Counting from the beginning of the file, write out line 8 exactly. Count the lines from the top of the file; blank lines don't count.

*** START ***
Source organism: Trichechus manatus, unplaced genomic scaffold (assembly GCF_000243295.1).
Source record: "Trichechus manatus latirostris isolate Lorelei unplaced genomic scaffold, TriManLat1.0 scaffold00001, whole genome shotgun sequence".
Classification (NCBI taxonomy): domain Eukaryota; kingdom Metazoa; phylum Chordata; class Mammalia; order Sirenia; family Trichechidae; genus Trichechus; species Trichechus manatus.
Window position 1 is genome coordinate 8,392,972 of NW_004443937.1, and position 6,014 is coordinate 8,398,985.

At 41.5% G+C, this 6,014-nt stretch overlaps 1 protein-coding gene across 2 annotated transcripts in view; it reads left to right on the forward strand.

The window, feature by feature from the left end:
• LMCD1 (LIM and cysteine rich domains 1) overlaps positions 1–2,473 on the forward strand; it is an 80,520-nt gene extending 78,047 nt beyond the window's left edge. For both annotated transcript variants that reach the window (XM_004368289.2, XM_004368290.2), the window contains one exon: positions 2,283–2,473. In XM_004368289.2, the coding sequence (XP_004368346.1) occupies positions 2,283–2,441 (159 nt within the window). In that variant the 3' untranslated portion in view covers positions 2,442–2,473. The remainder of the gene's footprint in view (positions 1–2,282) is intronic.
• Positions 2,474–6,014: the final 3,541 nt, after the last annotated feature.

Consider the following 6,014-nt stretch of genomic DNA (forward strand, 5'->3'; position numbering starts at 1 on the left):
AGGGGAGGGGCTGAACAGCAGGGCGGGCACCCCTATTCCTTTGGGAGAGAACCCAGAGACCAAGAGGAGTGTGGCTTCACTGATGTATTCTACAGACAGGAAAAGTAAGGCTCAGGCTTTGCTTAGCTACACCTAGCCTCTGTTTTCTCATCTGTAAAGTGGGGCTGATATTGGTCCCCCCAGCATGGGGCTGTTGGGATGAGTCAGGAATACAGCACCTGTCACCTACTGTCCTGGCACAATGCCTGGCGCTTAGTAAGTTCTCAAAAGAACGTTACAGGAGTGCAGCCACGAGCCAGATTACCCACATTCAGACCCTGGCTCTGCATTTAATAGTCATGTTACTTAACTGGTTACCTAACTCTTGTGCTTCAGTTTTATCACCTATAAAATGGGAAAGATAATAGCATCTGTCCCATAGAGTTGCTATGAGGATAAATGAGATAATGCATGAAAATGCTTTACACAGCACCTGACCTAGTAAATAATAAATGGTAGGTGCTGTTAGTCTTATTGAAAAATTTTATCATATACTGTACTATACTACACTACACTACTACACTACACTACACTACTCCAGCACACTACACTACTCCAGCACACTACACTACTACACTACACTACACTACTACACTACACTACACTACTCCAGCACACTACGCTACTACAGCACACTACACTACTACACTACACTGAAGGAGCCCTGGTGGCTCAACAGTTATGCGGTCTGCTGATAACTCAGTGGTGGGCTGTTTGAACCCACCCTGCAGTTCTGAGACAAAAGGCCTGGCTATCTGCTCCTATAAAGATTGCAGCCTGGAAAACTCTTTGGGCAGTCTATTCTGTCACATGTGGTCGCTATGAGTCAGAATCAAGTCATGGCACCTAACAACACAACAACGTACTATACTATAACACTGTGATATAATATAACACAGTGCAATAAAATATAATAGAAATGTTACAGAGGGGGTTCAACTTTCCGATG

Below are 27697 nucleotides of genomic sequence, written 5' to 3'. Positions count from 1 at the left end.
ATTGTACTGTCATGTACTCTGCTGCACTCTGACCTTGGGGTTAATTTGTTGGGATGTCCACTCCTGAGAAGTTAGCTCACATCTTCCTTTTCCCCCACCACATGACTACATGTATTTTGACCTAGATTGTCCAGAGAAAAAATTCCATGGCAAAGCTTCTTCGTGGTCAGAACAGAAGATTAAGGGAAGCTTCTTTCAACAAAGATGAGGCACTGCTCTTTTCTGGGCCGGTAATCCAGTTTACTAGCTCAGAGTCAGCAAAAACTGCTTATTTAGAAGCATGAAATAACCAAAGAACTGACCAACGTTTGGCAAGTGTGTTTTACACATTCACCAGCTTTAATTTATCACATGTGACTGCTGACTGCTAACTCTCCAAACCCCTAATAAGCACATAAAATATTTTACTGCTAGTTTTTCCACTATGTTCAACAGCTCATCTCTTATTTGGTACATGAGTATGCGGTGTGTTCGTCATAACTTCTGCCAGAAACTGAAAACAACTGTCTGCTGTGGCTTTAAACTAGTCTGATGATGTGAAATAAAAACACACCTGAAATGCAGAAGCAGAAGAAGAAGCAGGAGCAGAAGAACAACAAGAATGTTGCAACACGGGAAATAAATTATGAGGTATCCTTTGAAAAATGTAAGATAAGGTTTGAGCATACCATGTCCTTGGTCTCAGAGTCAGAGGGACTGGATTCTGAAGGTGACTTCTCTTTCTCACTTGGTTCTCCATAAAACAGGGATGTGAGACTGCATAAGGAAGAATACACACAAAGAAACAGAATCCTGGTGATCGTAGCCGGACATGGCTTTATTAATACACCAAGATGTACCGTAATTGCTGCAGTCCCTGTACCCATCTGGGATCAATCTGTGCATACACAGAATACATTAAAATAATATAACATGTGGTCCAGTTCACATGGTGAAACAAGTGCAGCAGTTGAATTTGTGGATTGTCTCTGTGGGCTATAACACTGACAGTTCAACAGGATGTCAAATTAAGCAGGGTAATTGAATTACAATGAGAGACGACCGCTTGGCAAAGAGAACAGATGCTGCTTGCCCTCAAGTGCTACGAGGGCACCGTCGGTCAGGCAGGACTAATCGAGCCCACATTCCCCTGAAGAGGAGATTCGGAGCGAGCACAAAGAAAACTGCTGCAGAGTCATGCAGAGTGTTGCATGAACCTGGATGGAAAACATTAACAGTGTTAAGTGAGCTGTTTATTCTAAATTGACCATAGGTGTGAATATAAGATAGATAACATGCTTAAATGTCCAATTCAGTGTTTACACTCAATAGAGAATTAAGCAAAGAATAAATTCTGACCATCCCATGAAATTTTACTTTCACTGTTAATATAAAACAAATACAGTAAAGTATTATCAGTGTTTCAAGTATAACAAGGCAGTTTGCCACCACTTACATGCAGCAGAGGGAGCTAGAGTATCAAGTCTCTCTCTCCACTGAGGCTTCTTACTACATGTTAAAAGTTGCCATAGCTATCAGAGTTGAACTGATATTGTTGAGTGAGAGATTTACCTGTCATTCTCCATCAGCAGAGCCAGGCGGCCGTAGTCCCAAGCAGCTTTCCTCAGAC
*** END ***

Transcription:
• Positions 2,474–6,014: the final 3,541 nt, after the last annotated feature.